Increasing Your Word CountOne of the things I’m asked about most as an editor is: how do I write more on a consistent basis, while working full-time? Whether that’s your specific question, or you simply want to discover how to maximize your word count in general, this is the post for you. The easiest way to increase your word count I’ve found is to come at it from the aesthetic angle, i.e. inspiration.  

As I remind authors below, scene planning, enough time to write, and enthusiasm for what you want to write are the triad for beginning to conquer your low word count demons, but inspiration is what gets you in the chair excited to put the effort forth on a regular basis in my experience.  

Here are the 10 most effective ways I’ve found to increase your word count: 

  1. Find your inspiration for the book, story, or project and reexperience it.

  3. Music: Something that inspires you, relaxes you, or simply adds some fun back into your life from fighting your way through high word count production. Music is one of the fastest ways to change your mind and body state.

  5. Art: Have a nice art break with your favorites, or a category you haven’t experienced before.

  7. Poetry: I’m not a huge poetry fan, but I think it’s something we should be reading more of considering how shallow most books out there are. Reach out and grab a few poets that you haven’t tried before and drink in their view of life. This always has an interesting influence on my writing, or at least my outlook, when I think back over any work I need to do on a project.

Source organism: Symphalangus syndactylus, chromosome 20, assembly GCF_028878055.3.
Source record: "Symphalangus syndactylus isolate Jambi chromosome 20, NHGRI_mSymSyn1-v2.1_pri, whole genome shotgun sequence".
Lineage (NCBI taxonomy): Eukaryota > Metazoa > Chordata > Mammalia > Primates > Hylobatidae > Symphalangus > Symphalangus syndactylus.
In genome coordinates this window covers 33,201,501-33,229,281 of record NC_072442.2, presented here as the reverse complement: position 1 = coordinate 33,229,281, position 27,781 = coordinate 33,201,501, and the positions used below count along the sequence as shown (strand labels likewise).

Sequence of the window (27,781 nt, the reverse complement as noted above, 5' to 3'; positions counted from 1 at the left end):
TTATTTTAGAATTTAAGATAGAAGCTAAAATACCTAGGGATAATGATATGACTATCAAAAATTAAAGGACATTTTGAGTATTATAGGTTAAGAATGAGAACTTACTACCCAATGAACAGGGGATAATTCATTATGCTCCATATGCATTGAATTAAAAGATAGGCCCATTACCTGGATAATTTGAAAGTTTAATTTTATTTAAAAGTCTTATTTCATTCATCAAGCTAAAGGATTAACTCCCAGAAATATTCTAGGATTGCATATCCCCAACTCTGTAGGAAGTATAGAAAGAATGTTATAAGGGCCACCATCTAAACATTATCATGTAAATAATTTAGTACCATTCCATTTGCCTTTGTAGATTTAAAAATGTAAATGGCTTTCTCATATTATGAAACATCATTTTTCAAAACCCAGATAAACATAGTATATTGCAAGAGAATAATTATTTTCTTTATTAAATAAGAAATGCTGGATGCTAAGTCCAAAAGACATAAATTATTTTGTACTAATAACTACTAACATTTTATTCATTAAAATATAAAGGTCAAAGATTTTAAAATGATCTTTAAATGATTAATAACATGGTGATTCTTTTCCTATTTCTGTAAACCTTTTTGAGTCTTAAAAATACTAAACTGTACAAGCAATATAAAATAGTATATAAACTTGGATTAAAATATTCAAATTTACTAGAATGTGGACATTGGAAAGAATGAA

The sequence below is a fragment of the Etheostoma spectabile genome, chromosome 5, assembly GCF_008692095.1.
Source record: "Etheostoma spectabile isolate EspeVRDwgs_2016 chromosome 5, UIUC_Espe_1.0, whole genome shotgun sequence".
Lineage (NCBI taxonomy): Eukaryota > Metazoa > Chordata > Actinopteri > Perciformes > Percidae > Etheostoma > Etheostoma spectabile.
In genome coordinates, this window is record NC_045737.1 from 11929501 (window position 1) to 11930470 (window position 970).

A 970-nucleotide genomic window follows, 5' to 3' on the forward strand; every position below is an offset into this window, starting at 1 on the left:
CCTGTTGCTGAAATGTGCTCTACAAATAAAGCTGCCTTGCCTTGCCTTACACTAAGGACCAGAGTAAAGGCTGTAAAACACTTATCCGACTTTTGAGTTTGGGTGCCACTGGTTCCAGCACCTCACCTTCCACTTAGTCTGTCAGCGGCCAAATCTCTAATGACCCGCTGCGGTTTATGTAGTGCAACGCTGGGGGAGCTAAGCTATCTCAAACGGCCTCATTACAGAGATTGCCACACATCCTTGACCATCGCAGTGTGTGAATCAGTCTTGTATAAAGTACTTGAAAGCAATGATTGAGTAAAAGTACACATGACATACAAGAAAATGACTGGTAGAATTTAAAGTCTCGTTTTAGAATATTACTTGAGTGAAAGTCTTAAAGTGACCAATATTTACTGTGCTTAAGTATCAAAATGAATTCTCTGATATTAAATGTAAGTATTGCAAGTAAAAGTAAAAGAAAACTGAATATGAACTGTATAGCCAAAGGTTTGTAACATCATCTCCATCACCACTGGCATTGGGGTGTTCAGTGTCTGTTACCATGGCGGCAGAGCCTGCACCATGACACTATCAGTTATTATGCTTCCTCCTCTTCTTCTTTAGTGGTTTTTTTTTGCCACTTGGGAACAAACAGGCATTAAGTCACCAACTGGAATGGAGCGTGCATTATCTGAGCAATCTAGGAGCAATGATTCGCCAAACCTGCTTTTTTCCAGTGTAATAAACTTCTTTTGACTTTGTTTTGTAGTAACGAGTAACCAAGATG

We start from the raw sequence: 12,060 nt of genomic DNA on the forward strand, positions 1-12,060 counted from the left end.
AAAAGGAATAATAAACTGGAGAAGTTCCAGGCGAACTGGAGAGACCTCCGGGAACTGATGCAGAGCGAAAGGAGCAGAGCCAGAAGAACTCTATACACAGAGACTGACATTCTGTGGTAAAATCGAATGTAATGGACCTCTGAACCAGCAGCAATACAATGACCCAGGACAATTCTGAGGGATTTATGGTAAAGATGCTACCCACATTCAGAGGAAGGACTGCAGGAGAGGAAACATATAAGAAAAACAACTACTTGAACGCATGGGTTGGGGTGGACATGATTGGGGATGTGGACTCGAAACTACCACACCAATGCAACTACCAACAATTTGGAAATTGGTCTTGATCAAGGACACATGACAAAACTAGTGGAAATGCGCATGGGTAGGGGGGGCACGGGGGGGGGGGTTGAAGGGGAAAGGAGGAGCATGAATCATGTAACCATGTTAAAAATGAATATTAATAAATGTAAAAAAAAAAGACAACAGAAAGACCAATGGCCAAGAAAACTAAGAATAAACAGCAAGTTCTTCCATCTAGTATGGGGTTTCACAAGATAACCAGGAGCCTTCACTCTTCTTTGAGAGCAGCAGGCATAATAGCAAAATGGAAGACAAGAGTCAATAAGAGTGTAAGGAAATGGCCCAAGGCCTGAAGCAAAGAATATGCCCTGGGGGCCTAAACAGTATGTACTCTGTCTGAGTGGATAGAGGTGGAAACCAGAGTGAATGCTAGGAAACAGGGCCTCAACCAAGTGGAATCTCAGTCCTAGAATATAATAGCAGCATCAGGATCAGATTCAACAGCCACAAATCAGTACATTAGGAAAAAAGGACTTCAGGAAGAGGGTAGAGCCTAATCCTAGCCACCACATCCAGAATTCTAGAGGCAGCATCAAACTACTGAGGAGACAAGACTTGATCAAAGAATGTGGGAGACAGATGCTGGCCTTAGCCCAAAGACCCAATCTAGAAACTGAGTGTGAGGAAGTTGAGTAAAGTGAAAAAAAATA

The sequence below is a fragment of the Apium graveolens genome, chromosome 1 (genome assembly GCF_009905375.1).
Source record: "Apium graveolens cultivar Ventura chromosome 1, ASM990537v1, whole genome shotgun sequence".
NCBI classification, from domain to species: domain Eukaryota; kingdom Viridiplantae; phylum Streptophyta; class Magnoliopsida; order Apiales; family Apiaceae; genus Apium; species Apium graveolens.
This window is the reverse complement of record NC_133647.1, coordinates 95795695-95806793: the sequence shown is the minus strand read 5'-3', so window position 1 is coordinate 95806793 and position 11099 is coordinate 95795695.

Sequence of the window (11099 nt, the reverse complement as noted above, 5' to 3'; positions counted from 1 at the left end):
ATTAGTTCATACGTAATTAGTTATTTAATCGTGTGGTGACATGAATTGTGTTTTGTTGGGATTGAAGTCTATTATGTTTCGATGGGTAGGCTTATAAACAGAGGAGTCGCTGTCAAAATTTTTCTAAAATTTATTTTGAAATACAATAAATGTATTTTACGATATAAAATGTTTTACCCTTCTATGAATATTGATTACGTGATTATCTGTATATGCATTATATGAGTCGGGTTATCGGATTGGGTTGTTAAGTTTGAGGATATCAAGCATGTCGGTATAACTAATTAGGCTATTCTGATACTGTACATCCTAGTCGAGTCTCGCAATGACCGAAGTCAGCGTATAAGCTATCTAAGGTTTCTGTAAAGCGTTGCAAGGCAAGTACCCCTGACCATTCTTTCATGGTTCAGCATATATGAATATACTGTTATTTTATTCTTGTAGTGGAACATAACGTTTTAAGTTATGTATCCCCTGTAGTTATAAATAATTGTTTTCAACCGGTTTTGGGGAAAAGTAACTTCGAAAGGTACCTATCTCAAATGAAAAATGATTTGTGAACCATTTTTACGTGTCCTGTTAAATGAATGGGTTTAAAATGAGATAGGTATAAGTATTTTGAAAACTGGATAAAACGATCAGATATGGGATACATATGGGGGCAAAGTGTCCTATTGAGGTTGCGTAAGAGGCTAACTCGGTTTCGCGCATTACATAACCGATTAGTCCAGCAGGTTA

9. What Would Your Character Do Day: This clearly is my favorite one. Pick something your favorite character would do and do it. This could also be used for getting to know a character that you may be experiencing some trouble with. I know the character I always pick…and she always gets up to some pretty interesting stuff in her (fictional) spare time, which ends up being a treat for me when I need a break as well.

  11. Painting/Art/Graffiti, etc., visual expression in general: Sometimes you need a break from words, especially if you’re producing word count to exhaustion everyday. Even if you have no experience, get in there, pick up some paint, and fling it around. If you’re more serious about learning a nice hobby away from writing, I personally recommend Drawing on the Right Side of the Brain by Betty Edwards. She’s an amazing teacher. It’s not nearly so hard to learn to draw as you may think!

  13. Your favorite hobbies: This is pretty easy. You already have a hobby? Give yourself permission to do it. It’s that simple. Chaining yourself to the millstone of a novel, a huge amount of work, with no fun is not a recipe for success or quick production.